“We continue to advocate for policies and programs that ensure streamlined approval of affordable housing and for expanded funding opportunities at the state and federal level,” she said.

Ely said that affordable housing is subject to the same market forces as market-rate development.

“We can’t control the economy, but we can remain focused on keeping an active pipeline,” she said.

One of the initiatives stipulated by Breed’s Housing for All directive is the convening of an affordable housing leadership council. This council helps the City determine how to meet its affordable housing goals while simultaneously working with city administrators to rethink the approach to affordable housing in general. The council is informed by an analysis of the City’s current funding landscape for affordable housing.

Ely said that city administration is considering a multiplicity of ways it might help accelerate the construction of affordable housing. Ideas include exploring commercial-to-residential conversion, amending inclusionary laws, and targeting public financing to fund critical infrastructure at residential megaprojects.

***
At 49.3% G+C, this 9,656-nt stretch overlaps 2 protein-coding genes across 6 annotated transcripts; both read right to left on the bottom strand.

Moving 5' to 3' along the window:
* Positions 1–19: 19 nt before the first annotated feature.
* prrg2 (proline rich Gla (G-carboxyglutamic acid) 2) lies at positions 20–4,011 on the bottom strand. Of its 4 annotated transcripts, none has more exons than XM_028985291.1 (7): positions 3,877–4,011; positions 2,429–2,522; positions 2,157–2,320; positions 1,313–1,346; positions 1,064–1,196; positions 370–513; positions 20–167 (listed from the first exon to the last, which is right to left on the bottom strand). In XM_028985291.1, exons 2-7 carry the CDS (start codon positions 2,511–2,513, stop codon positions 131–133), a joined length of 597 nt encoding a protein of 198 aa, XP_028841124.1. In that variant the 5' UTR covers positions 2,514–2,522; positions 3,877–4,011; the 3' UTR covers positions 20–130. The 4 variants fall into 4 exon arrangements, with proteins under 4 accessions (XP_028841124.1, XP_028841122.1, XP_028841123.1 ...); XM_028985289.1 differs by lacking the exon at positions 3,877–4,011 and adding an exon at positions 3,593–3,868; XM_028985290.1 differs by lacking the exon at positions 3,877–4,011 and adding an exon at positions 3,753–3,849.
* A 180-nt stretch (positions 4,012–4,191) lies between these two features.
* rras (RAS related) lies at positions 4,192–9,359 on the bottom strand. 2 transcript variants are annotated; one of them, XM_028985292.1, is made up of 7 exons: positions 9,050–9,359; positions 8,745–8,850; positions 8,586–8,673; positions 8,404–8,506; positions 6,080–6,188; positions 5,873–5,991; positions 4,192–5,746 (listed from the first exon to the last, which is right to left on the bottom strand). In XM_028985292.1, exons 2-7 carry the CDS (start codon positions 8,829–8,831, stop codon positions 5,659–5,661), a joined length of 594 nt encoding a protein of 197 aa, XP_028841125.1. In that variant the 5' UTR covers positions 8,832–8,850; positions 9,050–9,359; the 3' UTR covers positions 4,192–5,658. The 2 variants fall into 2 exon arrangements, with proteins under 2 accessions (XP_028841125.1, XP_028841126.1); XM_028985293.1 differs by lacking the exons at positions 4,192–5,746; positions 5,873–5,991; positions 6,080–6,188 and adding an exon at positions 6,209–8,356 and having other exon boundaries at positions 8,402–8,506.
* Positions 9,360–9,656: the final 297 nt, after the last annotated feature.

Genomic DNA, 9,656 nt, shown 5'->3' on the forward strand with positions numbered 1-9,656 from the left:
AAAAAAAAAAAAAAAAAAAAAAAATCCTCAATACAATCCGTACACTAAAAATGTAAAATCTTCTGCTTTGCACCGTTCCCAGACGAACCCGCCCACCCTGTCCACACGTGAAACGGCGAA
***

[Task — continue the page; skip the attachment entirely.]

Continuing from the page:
Another shift will be improvements to the City’s site permit approval process. Legislation for the change is currently being drafted. It will be introduced after an April public forum and outreach to further inform the policy.

Ely said that MOHCD projects pay prevailing wages and are built “overwhelmingly” utilizing union labor.

“We recognize the value and importance of building housing that is affordable for people working in the construction trades,” she said.

Who Else Is Involved?